My first car was a 1980 Honda Accord, that had been painted a bright red-orange using a can of latex wall paint. I know because the extra paint was included in the price of the car. Then I inherited a series of cars from my mom. First a red Nissan Sentra. Then a silver Toyota Corrolla. Then I bought my first Prius. Then Nathan bought the second. And now we have a van that’s more like a yacht than an automobile. I’ve loved each of these cars in their time. They’ve all served me well, and each one holds special memories of places I’ve gone, songs I’ve sung, and friends I’ve traveled with.
But the Westfalia Camper remains my dream car.
My dad had several of these campervans when I was a kid, and I loved our camping road trips. I loved the hours on the highway. I loved all the places I could hang out during the trip (front seat, back seat, sometimes the middle seats, and if those were missing, I could dance on the center floor space...this was before seat belts were popular.) I loved that in the evenings, we’d pop the top up, cook ourselves some dinner, curl up in sleeping bags, and sleep outside, but not quite outside. I decided I would spend a good deal of my post-college life seeing the U.S. in my own Westfalia camper. My friends and I called it my “Westfalia Camper Plan.” Heteo suggested we drive to Tierra del Fuego.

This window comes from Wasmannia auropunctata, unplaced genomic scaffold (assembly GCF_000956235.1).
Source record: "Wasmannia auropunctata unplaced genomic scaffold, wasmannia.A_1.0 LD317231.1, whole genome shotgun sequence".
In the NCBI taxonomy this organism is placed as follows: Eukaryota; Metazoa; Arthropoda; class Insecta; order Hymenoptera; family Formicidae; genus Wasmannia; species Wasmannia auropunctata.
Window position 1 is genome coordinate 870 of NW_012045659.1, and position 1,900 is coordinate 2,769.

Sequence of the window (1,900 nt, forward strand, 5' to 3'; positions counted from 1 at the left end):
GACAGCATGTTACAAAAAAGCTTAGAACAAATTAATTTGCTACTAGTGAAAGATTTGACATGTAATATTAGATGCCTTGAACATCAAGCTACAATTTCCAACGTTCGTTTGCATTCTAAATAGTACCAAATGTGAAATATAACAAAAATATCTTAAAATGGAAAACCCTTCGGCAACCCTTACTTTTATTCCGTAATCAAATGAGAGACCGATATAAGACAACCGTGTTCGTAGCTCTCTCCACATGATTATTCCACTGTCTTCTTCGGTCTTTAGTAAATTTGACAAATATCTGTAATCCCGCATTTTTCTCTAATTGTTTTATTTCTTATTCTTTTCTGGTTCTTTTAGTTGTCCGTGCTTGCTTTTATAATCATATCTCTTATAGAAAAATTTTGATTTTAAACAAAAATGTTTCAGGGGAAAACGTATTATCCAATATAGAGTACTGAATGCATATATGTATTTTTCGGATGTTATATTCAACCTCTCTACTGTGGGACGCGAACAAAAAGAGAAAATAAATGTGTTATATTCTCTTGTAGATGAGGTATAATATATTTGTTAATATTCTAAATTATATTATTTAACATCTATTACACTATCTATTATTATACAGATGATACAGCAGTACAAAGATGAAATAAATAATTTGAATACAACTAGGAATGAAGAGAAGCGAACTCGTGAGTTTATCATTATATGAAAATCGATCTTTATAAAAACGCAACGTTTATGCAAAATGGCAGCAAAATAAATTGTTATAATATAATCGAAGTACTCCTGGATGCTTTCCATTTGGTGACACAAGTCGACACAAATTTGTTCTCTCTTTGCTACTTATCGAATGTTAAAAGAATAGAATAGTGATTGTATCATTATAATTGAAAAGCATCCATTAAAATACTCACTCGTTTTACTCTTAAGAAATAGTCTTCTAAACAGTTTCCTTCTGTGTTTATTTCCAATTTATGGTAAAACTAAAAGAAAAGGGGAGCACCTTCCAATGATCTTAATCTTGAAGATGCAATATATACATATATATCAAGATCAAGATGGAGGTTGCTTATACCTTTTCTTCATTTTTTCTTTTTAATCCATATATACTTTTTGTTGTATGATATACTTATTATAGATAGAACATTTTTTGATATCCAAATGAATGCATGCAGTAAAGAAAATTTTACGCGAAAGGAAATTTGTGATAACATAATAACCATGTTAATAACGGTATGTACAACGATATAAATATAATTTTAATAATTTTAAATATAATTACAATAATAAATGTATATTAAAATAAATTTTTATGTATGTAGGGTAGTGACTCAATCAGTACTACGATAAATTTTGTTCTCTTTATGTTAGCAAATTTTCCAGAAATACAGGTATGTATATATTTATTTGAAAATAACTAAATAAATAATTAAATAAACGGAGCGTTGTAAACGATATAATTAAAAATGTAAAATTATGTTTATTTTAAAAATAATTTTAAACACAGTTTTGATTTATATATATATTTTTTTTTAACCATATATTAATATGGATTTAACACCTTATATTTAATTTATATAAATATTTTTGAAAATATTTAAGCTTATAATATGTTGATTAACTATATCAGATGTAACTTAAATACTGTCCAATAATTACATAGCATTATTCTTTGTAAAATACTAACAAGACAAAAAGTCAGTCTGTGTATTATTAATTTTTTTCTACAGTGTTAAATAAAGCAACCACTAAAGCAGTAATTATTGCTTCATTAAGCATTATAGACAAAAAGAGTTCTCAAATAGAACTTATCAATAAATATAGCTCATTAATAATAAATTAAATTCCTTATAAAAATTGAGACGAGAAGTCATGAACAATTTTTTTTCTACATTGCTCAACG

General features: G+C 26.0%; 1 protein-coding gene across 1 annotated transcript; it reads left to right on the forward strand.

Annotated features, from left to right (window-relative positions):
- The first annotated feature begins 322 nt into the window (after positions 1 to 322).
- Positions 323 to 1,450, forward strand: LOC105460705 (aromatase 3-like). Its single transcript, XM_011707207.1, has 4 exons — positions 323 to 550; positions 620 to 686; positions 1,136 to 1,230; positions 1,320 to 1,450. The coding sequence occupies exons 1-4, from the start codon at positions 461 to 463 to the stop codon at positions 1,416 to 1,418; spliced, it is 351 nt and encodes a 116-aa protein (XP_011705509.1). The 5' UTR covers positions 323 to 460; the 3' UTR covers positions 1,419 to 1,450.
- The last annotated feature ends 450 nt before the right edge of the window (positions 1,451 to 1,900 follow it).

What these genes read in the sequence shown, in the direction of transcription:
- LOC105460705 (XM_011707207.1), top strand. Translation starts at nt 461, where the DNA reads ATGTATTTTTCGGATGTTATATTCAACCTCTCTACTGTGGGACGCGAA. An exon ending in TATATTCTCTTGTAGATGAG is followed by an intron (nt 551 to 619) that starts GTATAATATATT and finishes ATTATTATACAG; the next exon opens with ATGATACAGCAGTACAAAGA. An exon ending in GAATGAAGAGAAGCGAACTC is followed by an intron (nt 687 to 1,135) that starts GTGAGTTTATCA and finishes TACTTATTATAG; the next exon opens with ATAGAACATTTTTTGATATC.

I love the space you find on a road trip. As much as I appreciate the sights and the sounds and songs and the snacks associated with being in the car for hours, it may be the room to think I appreciate most. Something about the rhythm of the highway makes the mind a little looser, and more relaxed. I was driving back from mom’s house when I came up with “meteowrite.” I spent another such drive choosing carpet for the house I hoped Nathan and I would buy one day. I mapped out the boy’s family history blog on a trip to Fresno. I’ve “written” countless stories. It’s easy to imagine when you’re driving.
For our honeymoon, Nathan and I traveled to New Zealand, and we spent three weeks driving a campervan. It was heavenly. Somewhere towards the end of our trip, I spent several hours imagining what it would be like to travel with our future children. I bought us an imaginary RV, and pictured our cross-country road trips. Perhaps the kids would be home schooled? And they’d have their cameras, certainly. My only requirement would be that they would update a blog, keeping a journal of their travels. We’d drive and learn and see and think and document.
In real life, I don’t see the Westfalia Camper Plan as a viable option any time soon. I don’t drive stick shift. I don’t want to homeschool. I like my job, I like my house. But I do hope the boys develop a little bit of my wanderlust, and I hope they love a good road trip. And they’d better like to blog. Before too much longer, I’ll load them up in the yacht-van, pack some traveling tunes and some sleeping bags, and we’ll see where we end up.
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